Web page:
Now showing items 1-10 of 1353
Revitalizing Dormant Commerce Clause Review for Interstate Coordination
(Minnesota Law Review, 2015)
Interstate coordination presents one of the most difficult challenges for American federalism as well as for energy markets and policy. Existing laws vest the approval of large-scale energy infrastructure projects such as ...
The One Percent Problem
(Columbia Law Review, 2011)
Parties frequently seek exemption from regulation on the ground that they contribute only a very small share to a problem. These one percent arguments are not inherently questionable; it can be efficient to exclude relatively ...
Tarasoff as a Duty to Treat: Insights From Criminal Law
(University of Cincinnati Law Review, 2006)
In most jurisdictions, the Tarasoff duty is defined as a duty on the part of mental health professionals to act on patient threats of serious harm to identified individuals. Although breach of this duty has, to date, only ...
The Wisconsin Diploma Privilege: Try It, You'll Like It
(Wisconsin Law Review, 2000)
The big question that the Wisconsin diploma privilege raises is whether waivers into practice upon graduation can work outside the Dairy State. Is Wisconsin simply so unique that its successful experience cannot be replicated ...
An Empirical Analysis of CEO Employment Contracts: What Do Top Executives Bargain For?
(Washington & Lee Law Review, 2006)
In this paper, we examine the key legal characteristics of 375 employment contracts between some of the largest 1500 public corporations and their Chief Executive Officers. We look at the actual language of these contracts, ...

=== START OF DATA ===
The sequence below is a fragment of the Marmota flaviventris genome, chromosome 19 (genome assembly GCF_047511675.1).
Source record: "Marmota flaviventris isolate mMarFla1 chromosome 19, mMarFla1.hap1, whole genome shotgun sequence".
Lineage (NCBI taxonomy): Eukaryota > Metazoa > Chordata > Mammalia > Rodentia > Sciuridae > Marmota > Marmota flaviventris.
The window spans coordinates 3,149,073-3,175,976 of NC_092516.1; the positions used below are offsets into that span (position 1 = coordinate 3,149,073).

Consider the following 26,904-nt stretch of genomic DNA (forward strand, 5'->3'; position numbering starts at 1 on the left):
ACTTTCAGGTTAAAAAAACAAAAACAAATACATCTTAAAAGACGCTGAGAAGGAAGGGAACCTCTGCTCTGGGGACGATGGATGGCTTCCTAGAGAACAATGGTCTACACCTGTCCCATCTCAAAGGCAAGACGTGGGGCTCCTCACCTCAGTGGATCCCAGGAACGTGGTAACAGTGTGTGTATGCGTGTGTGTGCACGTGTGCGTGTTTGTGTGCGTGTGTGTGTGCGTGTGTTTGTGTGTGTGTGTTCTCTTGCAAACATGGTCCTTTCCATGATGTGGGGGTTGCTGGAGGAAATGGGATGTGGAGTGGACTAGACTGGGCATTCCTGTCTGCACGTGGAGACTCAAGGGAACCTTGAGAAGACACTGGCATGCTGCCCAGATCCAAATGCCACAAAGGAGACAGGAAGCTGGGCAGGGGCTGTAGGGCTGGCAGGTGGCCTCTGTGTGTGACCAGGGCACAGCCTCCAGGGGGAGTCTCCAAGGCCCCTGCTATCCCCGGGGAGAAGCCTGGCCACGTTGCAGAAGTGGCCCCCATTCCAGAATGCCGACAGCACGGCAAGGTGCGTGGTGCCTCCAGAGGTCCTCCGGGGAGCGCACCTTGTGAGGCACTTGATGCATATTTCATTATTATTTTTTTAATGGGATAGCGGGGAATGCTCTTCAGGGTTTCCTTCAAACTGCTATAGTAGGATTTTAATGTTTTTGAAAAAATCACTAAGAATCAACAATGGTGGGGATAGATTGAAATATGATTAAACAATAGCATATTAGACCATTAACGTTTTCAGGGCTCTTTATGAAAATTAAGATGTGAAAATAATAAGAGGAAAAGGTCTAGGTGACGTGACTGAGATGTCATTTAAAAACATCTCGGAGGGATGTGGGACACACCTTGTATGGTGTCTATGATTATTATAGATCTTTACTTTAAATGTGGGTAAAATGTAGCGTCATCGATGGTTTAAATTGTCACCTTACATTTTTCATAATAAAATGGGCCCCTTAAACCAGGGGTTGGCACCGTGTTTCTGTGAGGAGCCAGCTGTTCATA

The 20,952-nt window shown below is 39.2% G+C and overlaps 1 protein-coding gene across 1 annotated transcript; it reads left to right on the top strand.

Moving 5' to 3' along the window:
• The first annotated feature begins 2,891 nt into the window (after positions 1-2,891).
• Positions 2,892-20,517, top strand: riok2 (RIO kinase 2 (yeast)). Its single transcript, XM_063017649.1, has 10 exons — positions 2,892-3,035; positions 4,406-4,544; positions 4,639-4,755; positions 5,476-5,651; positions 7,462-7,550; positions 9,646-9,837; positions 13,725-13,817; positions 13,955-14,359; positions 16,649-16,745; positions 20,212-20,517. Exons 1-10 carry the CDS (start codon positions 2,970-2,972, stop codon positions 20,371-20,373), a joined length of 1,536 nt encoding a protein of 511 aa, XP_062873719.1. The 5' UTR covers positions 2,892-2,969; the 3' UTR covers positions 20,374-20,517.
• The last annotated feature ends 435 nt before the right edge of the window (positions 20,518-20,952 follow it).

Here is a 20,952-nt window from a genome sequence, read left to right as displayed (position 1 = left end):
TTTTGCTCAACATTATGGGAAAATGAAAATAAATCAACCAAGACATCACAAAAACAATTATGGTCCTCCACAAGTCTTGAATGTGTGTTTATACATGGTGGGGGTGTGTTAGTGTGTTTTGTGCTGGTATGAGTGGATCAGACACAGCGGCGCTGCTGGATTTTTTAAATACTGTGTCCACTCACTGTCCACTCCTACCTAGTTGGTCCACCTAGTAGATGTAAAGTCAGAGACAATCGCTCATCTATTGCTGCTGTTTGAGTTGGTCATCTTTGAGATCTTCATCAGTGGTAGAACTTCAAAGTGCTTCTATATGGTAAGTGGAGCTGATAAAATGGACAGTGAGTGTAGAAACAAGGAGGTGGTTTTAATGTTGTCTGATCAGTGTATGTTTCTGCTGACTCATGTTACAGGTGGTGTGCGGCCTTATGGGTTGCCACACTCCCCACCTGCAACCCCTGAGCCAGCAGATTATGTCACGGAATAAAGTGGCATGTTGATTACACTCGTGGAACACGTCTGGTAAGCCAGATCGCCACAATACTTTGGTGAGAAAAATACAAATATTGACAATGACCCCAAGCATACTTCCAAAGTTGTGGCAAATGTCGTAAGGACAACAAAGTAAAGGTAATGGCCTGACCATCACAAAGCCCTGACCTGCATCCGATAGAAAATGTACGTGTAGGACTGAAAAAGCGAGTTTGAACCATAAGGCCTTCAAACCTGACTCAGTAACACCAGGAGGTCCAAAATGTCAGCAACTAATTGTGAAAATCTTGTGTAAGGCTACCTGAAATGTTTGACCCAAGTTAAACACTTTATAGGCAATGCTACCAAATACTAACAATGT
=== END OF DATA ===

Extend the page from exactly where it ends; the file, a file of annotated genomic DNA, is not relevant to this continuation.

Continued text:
Indemnification as an Alternative to Nullification
(Montana Law Review, 2015)
The federalization of criminal law arguably threatens the states’ traditional police powers. Congress has criminalized myriad activities the states condone (or at least tolerate); it has denied federal criminal defendants ...
(Ohio State Journal of Criminal Law, 2003)
Numerous authors, from all points on the political spectrum, have advocated that police interrogations be taped. But police rarely record custodial questioning, at least in full, and only a handful of courts have found ...
Statutory Interpretation from the Inside--An Empirical Study of Congressional Drafting, Delegation, and the Canons: Part I
(Stanford Law Review, 2013)
What role should the realities of the legislative drafting process play in the theories and doctrines of statutory interpretation and administrative law? The ongoing debates frequently turn on empirical assumptions about ...
Why Liberals Should Chuck the Exclusionary Rule
(University of Illinois Law Review, 1999)
This article makes the case against the exclusionary rule from a "liberal" perspective. Moving beyond the inconclusive empirical data on the efficacy of the rule, it uses behavioral and motivational theory to demonstrate ...
A Black Critique of the Internal Revenue Code
(Wisconsin Law Review, 1996)
Using Census data and the Survey of Income Program participation (SIPP), the authors use social science methodology to show that blacks pay more federal income tax than whites at the same income levels.